The fight was a frenzy of spells, bullets, and flickering limbs. Sister used calm emotions to free the cutthroat from the slime, the spell causing the nightmare-sludge to dissipate, while Vespidae, poisoned javelin in hand, flitted up to the Dream-Demon. The possessed nun launched herself at Sprigley, catching the warrior across the chest with her claws, even as she spoke words of fell magic, attempting to put some of her attackers to sleep. Bleeding and backing off from the flailing spider-monster, Sprigley fired a bullet from his enchanted pistol, the Verdant Gun, trapping Sho-Ramsara with suddenly interweaving vines and giving Vespidae time to administer the sleeping-poison purchased in the Venom Mart. Sho-Ramsara shuddered and was still, though the dream-demon within still thrashed and boiled within her flesh, quieted only temporarily through another scroll of calm emotions. Their quarry for the moment dispatched, the party retreated back into the previous room, only to find more of the squelching horrors had spawned. They hurried on, Armand launching fire spells to burn the nightmare-things, Sprigley firing off more rounds from his Verdant Gun to trap the horrors in place. With Sho-Ramsara secured they headed back to the surface.
Coming again to the cavern of the night-gaunts the group found the nest were awakened – and agitated. They rushed through, slashing with weapons, Vespidae hurling javelins, picking the creatures off, but there were dozens of the bat-like things, swarming in pursuit. Then Cosmo, turning in seeming irritation, let out a bleat of power. The ceiling of the night-gaunts’ cavern collapsed, crushing the leathery creatures with a terrible crash that made the very ground quake. Awed at this display from the eldritch sheep, the party hastened back towards the surface and to their promised reward.
The characters in this session were:
- Caulis, a homunculus warlock liberated from its master; has made a pact with certain Faerie Powers.Cephalus T. Murkwater, a dagonian barrister and monk, specializing in martial arts and magical labour law.
- Cephalus T. Murkwater, a dagonian barrister and monk, specializing in martial arts and magical labour law.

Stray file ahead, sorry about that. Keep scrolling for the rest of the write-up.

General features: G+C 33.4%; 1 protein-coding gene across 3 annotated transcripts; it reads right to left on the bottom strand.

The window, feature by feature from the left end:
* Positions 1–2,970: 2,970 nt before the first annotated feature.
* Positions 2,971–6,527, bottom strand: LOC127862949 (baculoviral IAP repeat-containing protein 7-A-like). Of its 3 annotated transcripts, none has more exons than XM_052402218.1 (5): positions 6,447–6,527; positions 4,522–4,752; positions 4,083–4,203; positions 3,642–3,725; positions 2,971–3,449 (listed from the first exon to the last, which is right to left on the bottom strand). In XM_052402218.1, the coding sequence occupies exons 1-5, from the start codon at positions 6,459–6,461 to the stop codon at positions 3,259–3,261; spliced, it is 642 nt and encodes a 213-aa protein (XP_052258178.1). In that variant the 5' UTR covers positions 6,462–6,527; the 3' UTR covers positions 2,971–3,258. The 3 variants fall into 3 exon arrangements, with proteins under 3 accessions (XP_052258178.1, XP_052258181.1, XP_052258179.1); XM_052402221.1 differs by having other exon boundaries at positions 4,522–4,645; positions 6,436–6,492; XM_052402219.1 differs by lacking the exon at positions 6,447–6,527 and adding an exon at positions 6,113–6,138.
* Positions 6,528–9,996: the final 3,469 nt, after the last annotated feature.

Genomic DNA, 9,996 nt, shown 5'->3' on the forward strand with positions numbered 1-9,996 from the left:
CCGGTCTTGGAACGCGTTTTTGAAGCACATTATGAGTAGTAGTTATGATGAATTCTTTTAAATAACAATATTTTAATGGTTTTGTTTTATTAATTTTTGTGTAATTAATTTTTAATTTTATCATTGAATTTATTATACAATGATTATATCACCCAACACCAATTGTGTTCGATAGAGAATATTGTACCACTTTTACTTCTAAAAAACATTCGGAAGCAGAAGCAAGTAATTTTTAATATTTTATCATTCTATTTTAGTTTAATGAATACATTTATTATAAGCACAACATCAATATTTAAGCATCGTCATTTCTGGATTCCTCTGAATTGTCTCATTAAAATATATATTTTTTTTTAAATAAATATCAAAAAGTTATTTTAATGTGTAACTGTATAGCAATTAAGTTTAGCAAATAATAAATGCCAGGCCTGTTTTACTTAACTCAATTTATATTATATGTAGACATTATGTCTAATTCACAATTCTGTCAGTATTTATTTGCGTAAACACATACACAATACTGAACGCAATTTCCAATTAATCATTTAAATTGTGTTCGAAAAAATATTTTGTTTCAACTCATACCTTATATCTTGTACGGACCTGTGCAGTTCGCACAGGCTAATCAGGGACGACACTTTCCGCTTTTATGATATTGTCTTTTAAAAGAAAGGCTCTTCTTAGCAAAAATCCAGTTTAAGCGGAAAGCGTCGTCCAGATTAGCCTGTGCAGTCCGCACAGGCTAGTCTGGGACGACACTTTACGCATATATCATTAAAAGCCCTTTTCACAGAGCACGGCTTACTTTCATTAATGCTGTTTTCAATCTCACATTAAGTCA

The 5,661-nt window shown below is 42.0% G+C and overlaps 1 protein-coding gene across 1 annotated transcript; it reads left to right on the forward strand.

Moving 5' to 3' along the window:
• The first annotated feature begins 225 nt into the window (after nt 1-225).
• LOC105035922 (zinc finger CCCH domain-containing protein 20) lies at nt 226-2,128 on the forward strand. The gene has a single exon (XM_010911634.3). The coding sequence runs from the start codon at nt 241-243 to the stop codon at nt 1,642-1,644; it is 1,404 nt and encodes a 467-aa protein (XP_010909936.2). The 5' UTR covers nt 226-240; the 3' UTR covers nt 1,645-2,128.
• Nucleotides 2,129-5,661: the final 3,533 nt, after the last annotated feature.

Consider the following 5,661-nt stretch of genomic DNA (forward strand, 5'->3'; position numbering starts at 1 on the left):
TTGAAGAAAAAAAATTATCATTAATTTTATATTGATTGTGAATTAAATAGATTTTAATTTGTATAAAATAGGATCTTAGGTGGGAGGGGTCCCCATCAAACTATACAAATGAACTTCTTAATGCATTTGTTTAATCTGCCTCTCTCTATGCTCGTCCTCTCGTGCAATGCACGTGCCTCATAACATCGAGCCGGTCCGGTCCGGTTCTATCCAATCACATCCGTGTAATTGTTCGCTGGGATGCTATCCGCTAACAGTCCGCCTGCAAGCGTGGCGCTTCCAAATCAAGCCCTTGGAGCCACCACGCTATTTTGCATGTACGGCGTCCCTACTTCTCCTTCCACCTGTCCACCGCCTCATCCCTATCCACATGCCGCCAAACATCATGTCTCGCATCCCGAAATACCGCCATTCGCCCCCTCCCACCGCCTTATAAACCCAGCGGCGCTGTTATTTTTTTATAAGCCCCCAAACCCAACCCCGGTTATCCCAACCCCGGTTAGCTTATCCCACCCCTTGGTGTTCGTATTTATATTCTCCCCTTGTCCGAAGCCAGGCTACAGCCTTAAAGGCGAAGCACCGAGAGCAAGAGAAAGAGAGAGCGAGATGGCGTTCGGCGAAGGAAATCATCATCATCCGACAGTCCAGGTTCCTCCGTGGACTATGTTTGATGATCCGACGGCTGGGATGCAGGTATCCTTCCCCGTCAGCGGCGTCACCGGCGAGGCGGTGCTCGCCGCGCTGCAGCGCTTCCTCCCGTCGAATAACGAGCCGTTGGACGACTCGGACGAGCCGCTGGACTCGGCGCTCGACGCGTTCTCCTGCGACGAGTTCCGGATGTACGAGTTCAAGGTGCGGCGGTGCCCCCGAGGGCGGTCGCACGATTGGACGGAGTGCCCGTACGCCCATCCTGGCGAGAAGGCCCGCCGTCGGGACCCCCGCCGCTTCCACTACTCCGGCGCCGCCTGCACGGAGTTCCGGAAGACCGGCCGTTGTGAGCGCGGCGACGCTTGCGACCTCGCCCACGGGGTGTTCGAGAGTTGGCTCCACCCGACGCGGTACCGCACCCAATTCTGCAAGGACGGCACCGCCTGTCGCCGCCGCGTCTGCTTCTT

- Garvin Otherwise, a human rogue and burglar of the Ravenswing Thieves’ Guild, with a very, very peculiar past and a zoog pet, Lenore.
- Vespidae, a waspkin bard/cleric – a sacred dancer with a deathwish, shunned by the waspkin community for complicated ritualistic reasons, and a devoted follower of the Queen in Yellow.
- Yam, an eccentric gnome illusionist and local graduate student at Umbral University. Yam cares little for money. Yam is curious. Yam is Yam.
XP Awarded: 420 XP.
Caulis and Yam both found themselves invited to the same event – a meeting of the exclusive Order of the Auriferous Twilight. Caulis had long been masquerading as a human member of the research collective, submitting research by mail under the pseudonym “Octavius Flasgatherer.” Yam’s research supervisor, Sebastian Eldridge, was also a member, and had requested the gnome’s presence for part of an experiment. The Order had informed Caulis that it was testing out a new invention, the Vitreodimensional Resonator, which could reveal a “hitherto hidden layer of our reality.” Yam, somewhat vexed by the increasingly dangerous assignments their supervisor had requested, asked Cephalus to accompany them as legal representation. Vespidae, meanwhile, was convinced by Caulis to come along as a “research subject.”
As usual, Caulchurch swirled with arcane vapours and miasmas, though near to the Metamorphic Scholarium the fumes were somewhat less intense than further south towards Goatsbridge. Most of the people in the street here were alchemists and their servants – automata, familiars, and homunculi on errands for their masters. Many of those susceptible to the gases of the district wore protective masks and goggles to ward off any ill effects. Some of the strange creatures bred in the cauldrons and vats of the Alchemist’s Quarter could also be seen in the street – one carriage was drawn by a two-headed badger the size of a horse, while a wizard walked a miniature sphinx down the street. A number of gnomes and cambions from the neighbouring districts of Mainspring and Little Pandemonium could be seen around the western edge of Caulchurch as well. The group made their way to the main campus of the Scholarium at the intersection of the Street of Limbs and the Street of Hearts. Caulis made a point to stop in the district to procure a potion to polymorph it into a shape resembling that of a human mage, thus assuming the persona of Octavius Flasgatherer.